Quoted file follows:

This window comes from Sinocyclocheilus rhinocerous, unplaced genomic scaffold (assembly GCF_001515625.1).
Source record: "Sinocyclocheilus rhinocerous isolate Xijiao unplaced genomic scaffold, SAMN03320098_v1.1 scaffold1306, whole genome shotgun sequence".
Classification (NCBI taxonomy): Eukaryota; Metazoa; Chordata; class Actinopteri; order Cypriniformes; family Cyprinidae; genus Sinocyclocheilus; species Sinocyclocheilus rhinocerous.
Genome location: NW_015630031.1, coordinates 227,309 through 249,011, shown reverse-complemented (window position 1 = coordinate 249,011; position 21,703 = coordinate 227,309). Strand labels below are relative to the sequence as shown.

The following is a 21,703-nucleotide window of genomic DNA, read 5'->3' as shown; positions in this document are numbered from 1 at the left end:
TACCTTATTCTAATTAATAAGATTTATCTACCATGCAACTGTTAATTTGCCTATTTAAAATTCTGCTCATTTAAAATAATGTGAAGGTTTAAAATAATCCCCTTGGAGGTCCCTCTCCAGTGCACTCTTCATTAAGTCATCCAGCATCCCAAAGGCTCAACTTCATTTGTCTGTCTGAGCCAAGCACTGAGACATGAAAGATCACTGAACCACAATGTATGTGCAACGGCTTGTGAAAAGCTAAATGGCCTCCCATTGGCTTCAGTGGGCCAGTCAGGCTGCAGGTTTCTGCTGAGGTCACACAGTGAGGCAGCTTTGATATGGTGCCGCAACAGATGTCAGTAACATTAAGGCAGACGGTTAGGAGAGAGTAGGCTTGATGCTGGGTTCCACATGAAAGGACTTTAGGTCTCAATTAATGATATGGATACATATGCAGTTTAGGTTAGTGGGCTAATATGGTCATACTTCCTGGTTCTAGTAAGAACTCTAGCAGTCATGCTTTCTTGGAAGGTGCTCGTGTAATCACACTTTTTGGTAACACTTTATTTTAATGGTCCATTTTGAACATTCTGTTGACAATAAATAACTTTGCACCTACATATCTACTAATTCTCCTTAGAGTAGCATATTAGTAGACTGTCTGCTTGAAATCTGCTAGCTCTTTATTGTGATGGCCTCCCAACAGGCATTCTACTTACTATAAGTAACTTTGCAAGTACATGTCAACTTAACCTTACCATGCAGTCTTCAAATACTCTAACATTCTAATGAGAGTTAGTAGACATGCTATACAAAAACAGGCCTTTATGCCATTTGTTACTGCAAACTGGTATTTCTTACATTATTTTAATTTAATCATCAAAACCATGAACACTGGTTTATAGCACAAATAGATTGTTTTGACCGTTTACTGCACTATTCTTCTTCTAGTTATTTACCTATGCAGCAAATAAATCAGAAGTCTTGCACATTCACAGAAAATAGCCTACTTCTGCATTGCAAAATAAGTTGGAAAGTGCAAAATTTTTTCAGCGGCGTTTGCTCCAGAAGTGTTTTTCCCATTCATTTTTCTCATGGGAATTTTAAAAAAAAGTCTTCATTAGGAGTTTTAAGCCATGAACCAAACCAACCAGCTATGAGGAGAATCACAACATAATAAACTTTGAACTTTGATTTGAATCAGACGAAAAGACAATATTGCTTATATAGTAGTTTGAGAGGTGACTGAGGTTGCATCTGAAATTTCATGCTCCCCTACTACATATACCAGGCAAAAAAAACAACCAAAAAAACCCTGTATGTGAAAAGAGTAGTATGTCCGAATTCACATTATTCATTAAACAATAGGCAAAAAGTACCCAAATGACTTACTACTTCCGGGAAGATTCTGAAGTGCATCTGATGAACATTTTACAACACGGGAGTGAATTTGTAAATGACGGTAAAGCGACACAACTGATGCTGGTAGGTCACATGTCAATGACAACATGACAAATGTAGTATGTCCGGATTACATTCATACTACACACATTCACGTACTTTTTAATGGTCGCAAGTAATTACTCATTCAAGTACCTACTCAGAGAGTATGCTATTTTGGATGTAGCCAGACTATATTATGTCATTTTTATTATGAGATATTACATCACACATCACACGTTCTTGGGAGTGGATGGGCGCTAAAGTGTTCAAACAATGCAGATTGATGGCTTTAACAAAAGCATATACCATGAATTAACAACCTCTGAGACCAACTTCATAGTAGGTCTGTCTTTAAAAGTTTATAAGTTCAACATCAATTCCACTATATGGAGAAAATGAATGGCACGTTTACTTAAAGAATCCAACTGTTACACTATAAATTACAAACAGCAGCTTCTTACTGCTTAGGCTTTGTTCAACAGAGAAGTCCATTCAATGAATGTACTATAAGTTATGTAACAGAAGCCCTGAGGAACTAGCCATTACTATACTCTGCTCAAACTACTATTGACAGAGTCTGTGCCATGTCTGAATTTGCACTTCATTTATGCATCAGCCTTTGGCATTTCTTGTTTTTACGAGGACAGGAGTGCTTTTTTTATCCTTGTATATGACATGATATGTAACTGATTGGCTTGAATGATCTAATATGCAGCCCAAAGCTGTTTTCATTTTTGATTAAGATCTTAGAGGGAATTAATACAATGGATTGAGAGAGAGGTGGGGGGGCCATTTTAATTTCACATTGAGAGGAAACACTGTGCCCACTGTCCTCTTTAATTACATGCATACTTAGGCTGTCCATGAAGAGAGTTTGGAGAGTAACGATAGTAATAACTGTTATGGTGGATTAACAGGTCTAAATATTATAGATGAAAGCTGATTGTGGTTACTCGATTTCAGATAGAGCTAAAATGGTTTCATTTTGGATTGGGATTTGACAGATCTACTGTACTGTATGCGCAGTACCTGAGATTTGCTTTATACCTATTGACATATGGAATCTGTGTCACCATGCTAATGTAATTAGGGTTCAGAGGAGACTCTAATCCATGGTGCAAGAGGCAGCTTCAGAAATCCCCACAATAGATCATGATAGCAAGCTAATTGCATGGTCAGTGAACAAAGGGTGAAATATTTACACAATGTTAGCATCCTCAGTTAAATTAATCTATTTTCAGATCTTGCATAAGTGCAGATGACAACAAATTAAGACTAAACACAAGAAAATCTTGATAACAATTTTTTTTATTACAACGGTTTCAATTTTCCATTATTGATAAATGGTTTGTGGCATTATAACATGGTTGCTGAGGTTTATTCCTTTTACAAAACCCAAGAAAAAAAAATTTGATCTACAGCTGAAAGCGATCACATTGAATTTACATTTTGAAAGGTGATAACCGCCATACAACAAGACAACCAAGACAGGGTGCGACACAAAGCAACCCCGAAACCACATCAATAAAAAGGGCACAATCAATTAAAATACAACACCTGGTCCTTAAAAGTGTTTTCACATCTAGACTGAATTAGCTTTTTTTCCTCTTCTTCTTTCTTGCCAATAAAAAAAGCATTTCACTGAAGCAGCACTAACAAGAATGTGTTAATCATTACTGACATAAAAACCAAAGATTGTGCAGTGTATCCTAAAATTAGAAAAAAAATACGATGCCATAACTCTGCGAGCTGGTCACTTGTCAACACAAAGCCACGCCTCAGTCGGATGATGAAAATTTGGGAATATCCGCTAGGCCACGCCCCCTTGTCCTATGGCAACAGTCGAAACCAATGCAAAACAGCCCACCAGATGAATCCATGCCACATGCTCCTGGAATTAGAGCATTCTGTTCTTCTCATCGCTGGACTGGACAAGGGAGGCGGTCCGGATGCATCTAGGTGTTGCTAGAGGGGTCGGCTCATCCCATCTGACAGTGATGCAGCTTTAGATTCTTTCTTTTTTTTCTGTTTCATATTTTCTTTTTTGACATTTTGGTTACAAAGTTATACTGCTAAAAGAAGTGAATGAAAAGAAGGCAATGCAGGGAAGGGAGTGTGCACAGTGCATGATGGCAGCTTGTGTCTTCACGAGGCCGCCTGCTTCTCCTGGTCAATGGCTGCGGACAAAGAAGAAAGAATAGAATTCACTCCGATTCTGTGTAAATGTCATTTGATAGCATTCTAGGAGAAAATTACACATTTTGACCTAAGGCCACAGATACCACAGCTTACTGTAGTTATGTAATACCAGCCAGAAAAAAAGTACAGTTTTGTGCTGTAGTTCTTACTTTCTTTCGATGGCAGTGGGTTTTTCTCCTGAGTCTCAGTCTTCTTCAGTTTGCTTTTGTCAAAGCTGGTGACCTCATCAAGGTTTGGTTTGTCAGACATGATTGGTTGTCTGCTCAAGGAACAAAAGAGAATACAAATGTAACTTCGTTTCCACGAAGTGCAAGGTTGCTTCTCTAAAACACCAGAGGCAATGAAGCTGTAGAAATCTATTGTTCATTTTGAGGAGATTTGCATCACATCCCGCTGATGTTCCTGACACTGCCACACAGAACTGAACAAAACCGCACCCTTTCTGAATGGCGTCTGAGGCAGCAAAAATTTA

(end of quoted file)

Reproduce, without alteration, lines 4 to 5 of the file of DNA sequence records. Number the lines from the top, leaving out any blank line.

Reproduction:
Genome location: NW_015630031.1, coordinates 227,309 through 249,011, shown reverse-complemented (window position 1 = coordinate 249,011; position 21,703 = coordinate 227,309). Strand labels below are relative to the sequence as shown.

The following is a 21,703-nucleotide window of genomic DNA, read 5'->3' as shown; positions in this document are numbered from 1 at the left end: